Hong Kong lawmakers resign to add pressure for democracy

Wednesday, January 27, 2010

HONG KONG -- Five Hong Kong opposition legislators resigned Tuesday to pressure Beijing for direct elections, in what some consider a desperate bid to revive the campaign for democracy in this semiautonomous former British colony.

Flashing victory signs, the lawmakers from the League of Social Democrats and Civic Party held up their resignation letters for photographers before handing them over to the secretary of Hong Kong's Legislative Council.

A British outpost for more than 150 years, this wealthy financial hub of 7 million people was returned to China's communist regime 13 years ago under a special political status that promises Western-style government and civil liberties.

But Beijing has withheld democracy. The territory's leader is chosen by an 800-member committee and its legislature is half elected, half chosen by interest groups. China ruled in 2007 that Hong Kong can't elect its leader until 2017 and its entire legislature until this year.

Hong Kong's democracy activists say locals are ready now to choose their leaders. In their latest campaign, the two opposition parties hope to pressure China by having the five legislators resign, forcing a special election that would pit pro-democracy and pro-China candidates against one another in what they say will be a de facto referendum on democracy.

The resignation plan highlights the dire situation of Hong Kong's democracy movement. When Hong Kong was on the verge of return to Chinese rule in 1997, its democracy activists warned that the authoritarian Chinese government would crack down on freedom. But those fears never materialized, with Hong Kong's opposition figures and freewheeling press left largely untouched.

The democracy campaign enjoyed a brief revival in 2003, when the Hong Kong government tried to pass a national security bill wanted by Beijing. Many Hong Kongers considered it too draconian, and half a million people marched in protest.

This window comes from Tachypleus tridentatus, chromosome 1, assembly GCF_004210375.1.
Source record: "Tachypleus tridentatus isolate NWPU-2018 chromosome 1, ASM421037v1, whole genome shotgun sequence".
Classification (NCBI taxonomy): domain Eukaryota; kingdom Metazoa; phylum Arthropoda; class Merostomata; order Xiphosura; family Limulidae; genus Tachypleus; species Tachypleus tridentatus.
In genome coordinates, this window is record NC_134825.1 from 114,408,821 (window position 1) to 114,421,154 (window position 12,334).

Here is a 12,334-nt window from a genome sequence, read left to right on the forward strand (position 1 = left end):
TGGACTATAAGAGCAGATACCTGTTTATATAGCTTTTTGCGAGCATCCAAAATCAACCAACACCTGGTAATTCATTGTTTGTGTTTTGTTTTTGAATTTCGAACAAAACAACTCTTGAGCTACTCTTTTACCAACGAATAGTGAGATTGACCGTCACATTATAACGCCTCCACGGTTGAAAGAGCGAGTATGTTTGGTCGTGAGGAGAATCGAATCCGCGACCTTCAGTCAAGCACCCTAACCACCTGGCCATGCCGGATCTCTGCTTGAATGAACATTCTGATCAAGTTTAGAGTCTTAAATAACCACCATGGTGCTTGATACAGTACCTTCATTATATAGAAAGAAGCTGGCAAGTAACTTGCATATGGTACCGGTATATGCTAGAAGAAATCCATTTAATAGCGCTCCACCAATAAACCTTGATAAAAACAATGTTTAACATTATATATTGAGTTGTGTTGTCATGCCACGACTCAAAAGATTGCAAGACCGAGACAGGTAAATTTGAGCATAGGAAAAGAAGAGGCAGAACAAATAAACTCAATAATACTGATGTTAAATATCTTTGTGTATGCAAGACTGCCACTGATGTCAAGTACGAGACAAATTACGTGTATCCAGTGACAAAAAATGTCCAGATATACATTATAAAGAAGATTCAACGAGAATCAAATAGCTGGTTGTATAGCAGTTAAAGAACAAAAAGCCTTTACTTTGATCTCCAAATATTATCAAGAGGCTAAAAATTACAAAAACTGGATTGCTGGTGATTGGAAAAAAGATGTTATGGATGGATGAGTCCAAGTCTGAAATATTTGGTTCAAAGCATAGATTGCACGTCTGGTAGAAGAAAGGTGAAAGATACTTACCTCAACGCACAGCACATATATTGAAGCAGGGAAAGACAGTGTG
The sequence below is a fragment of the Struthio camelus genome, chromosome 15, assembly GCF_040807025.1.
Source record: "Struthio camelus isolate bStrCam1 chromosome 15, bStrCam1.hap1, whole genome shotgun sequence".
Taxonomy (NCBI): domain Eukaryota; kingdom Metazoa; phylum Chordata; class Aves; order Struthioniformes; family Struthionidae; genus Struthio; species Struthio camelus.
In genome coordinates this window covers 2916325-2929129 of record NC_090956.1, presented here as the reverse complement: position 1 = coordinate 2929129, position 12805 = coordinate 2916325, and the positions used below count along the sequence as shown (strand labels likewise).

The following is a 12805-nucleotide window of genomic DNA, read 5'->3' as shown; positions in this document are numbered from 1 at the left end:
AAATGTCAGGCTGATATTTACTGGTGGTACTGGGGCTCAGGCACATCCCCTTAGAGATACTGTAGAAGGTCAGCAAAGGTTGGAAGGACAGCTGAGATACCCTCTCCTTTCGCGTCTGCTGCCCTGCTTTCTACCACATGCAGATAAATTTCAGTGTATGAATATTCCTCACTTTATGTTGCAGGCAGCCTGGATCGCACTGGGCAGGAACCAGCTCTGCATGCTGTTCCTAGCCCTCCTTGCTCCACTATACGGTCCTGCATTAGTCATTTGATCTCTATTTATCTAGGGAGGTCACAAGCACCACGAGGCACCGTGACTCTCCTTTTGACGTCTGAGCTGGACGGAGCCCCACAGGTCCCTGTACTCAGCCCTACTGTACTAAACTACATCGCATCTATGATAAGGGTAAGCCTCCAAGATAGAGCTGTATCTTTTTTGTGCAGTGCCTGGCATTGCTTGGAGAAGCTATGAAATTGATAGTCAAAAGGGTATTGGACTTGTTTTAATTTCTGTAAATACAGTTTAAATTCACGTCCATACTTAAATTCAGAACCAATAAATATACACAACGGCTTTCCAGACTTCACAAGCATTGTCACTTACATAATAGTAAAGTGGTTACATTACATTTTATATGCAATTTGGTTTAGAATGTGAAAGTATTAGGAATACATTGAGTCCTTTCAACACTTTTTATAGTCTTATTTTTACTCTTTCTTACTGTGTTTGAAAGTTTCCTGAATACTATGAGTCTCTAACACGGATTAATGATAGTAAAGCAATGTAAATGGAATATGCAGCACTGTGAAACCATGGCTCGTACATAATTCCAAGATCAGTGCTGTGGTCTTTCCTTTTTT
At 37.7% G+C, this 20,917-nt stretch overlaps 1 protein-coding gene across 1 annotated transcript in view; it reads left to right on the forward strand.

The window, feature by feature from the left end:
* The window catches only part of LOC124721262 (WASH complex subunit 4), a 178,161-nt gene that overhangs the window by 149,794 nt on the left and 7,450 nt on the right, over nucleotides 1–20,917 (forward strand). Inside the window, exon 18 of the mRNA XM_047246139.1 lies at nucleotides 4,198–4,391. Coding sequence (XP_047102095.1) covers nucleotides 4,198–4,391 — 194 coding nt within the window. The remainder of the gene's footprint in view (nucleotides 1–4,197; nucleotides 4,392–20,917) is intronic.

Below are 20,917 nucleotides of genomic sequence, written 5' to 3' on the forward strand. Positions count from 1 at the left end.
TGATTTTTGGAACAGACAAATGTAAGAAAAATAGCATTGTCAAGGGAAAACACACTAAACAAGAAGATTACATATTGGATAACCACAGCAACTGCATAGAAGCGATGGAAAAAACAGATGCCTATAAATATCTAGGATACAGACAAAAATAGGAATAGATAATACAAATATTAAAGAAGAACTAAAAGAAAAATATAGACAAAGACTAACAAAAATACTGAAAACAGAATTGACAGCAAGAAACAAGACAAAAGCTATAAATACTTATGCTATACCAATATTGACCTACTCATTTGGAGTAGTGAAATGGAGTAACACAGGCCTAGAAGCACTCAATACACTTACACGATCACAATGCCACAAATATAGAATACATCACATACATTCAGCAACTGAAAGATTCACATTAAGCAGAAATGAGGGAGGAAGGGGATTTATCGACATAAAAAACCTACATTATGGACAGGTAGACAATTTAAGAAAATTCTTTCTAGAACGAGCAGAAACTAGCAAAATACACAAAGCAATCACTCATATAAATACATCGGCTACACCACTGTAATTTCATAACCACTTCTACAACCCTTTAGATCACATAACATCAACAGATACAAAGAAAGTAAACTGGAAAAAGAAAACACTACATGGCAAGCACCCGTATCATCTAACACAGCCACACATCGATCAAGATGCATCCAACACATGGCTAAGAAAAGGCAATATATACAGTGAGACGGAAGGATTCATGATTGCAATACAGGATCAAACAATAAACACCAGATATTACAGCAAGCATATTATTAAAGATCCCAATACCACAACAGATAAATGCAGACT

But protest numbers have dwindled since then as locals turned their attention to economic issues. With public interest waning, democracy activists are looking for a new spark.

"They are doing this partly out of frustration," Chinese University of Hong Kong political scientist Ma Ngok said. "They feel they need to do something more radical, try something new."

The resignation-turned-referendum plan is a long shot. Recent polls show tepid public support. Hong Kong's leading opposition party, the Democratic Party, chose not to take part. Already one leading pro-Beijing party has said it will boycott the special elections. Others could follow suit.

The Chinese government has recently warned the legislators not to resign. There was no immediate Chinese comment on Tuesday.

Hong Kong leader Donald Tsang said in a statement the "so-called referendum" has no legal grounding.

"The government will not recognize it," he said. "Legislators should do their jobs and fulfill their constitutional duty through the legislature. They shouldn't quit easily."

The Hong Kong government is required by law to organize special elections as soon as possible, but no deadline is set in the law. Constitutional and Mainland Affairs Bureau spokeswoman Bonnie Yip said Tuesday the government will follow the law but declined to give a timeframe for the by-elections.

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